On Friday biotech drugmaker Millennium Pharmaceuticals (NASDAQ:MLNM) announced another quarter of modest financial results.

For the first quarter, sales of Millenium's top compound, the cancer treatment Velcade, were $59 million, up 10% in the U.S. vs. the first quarter last year. Overall revenue declined 10%, though, and operating income was once again flat, checking in at a $20 million loss. For the year, Millennium is still guiding for $240 million to $260 million in U.S. Velcade sales, which would represent growth of 9%-18% vs. 2006 Velcade sales.

Millennium's experience with Velcade is shaping up to be a lot like ImClone's (NASDAQ:IMCL) experience with Erbitux vs. the competition. The only difference is that ImClone has been successfully fighting back with Erbitux in attempting to get the drug's label improved. In addition, ImClone's future prospects look much stronger than the results of its modest Erbitux U.S. sales growth for the quarter would indicate.

Until Millennium is able to show some extra tangible advantages to the use of Velcade over Celgene's (NASDAQ:CELG) Revlimid as a treatment for multiple myeloma, then sales growth for Millennium's top compound is going to be hindered by the competition, and Millenium's bottom-line gains will be equally unexciting. Fortunately, Millennium is testing Velcade in the front line, setting in multiple phase 3 clinical trials for multiple myeloma.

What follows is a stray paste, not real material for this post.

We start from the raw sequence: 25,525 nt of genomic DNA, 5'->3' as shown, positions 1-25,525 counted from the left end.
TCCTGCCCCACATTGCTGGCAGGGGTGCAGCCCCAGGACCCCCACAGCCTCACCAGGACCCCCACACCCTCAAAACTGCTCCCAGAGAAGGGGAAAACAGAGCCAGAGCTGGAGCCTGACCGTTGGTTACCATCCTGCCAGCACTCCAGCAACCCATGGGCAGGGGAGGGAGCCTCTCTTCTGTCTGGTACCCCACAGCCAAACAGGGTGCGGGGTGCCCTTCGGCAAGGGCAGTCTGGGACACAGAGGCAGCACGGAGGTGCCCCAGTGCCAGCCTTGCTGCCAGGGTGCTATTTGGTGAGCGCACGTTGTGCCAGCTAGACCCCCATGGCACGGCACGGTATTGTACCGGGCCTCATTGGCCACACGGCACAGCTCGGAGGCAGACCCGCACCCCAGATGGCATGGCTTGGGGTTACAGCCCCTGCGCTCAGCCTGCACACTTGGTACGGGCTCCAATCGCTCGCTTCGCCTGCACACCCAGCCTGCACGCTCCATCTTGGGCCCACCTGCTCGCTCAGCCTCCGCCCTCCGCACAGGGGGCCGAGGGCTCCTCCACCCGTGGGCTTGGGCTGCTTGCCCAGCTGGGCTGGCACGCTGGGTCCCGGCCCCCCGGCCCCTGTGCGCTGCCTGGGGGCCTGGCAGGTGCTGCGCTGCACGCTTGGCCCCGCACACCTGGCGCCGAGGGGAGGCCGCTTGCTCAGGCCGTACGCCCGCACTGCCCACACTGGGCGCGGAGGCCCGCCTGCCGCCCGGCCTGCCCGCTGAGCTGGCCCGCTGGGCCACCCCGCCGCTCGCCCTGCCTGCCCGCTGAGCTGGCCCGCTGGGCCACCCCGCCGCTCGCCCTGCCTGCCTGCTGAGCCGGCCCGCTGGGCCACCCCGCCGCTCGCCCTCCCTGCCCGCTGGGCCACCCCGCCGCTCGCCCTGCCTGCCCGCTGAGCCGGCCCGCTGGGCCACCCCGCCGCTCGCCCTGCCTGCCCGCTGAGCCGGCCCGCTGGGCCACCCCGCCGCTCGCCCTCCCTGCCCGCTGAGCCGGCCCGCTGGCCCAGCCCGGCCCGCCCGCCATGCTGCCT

Barring some turn of events with Velcade, though, Millennium appears to just be spinning its financial wheels until it can move its pipeline into later-stage clinical testing. With stagnant sales growth and huge amounts of R&D expenditures, Millennium is the type of drug stock that activist hedge fund investors love to get involved with to realize a higher valuation for shares of the company. Absent this type of event, though, Millennium is not a drug stock I'd be interested in buying at this type of valuation and earnings growth -- unless the competitive landscape for Velcade improves.

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Fool contributor Brian Lawler does not own shares of any company mentioned in this article. The Fool has a disclosure policy.